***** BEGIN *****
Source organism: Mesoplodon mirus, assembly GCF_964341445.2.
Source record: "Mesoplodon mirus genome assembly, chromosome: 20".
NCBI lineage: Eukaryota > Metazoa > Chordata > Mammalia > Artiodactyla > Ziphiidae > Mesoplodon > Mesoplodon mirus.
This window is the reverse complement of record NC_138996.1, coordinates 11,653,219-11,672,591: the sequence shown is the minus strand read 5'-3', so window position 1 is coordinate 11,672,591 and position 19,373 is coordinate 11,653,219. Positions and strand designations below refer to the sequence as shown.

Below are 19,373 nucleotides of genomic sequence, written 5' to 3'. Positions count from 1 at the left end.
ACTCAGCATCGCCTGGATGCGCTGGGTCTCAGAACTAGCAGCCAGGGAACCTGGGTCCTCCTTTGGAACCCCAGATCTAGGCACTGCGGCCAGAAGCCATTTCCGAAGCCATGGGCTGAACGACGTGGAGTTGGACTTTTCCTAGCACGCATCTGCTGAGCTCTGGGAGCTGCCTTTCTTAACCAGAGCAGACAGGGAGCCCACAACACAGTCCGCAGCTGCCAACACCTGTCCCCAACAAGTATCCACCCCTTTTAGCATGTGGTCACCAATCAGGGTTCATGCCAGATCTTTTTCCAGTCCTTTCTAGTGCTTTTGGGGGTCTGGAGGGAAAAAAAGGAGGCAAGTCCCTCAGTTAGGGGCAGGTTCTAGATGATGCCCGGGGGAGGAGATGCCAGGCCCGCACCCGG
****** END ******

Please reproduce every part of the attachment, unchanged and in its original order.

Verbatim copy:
Source organism: Mesoplodon mirus, assembly GCF_964341445.2.
Source record: "Mesoplodon mirus genome assembly, chromosome: 20".
NCBI lineage: Eukaryota > Metazoa > Chordata > Mammalia > Artiodactyla > Ziphiidae > Mesoplodon > Mesoplodon mirus.
This window is the reverse complement of record NC_138996.1, coordinates 11,653,219-11,672,591: the sequence shown is the minus strand read 5'-3', so window position 1 is coordinate 11,672,591 and position 19,373 is coordinate 11,653,219. Positions and strand designations below refer to the sequence as shown.

Below are 19,373 nucleotides of genomic sequence, written 5' to 3'. Positions count from 1 at the left end.
ACTCAGCATCGCCTGGATGCGCTGGGTCTCAGAACTAGCAGCCAGGGAACCTGGGTCCTCCTTTGGAACCCCAGATCTAGGCACTGCGGCCAGAAGCCATTTCCGAAGCCATGGGCTGAACGACGTGGAGTTGGACTTTTCCTAGCACGCATCTGCTGAGCTCTGGGAGCTGCCTTTCTTAACCAGAGCAGACAGGGAGCCCACAACACAGTCCGCAGCTGCCAACACCTGTCCCCAACAAGTATCCACCCCTTTTAGCATGTGGTCACCAATCAGGGTTCATGCCAGATCTTTTTCCAGTCCTTTCTAGTGCTTTTGGGGGTCTGGAGGGAAAAAAAGGAGGCAAGTCCCTCAGTTAGGGGCAGGTTCTAGATGATGCCCGGGGGAGGAGATGCCAGGCCCGCACCCGG